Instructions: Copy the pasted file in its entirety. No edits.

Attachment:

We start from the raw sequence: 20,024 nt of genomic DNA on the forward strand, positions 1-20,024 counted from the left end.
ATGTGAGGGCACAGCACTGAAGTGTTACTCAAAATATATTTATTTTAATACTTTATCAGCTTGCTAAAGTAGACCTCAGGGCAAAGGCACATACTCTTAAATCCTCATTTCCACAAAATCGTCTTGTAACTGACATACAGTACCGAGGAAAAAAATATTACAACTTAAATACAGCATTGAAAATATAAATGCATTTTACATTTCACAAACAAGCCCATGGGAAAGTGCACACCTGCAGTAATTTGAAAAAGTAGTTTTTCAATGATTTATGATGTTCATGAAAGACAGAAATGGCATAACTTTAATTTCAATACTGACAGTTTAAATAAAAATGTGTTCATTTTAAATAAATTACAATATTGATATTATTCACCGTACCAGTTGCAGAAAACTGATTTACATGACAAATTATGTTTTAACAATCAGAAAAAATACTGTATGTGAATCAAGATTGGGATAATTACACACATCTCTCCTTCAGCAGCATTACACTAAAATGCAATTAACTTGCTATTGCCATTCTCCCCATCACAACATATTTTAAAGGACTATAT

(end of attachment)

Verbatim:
We start from the raw sequence: 20,024 nt of genomic DNA on the forward strand, positions 1-20,024 counted from the left end.
ATGTGAGGGCACAGCACTGAAGTGTTACTCAAAATATATTTATTTTAATACTTTATCAGCTTGCTAAAGTAGACCTCAGGGCAAAGGCACATACTCTTAAATCCTCATTTCCACAAAATCGTCTTGTAACTGACATACAGTACCGAGGAAAAAAATATTACAACTTAAATACAGCATTGAAAATATAAATGCATTTTACATTTCACAAACAAGCCCATGGGAAAGTGCACACCTGCAGTAATTTGAAAAAGTAGTTTTTCAATGATTTATGATGTTCATGAAAGACAGAAATGGCATAACTTTAATTTCAATACTGACAGTTTAAATAAAAATGTGTTCATTTTAAATAAATTACAATATTGATATTATTCACCGTACCAGTTGCAGAAAACTGATTTACATGACAAATTATGTTTTAACAATCAGAAAAAATACTGTATGTGAATCAAGATTGGGATAATTACACACATCTCTCCTTCAGCAGCATTACACTAAAATGCAATTAACTTGCTATTGCCATTCTCCCCATCACAACATATTTTAAAGGACTATAT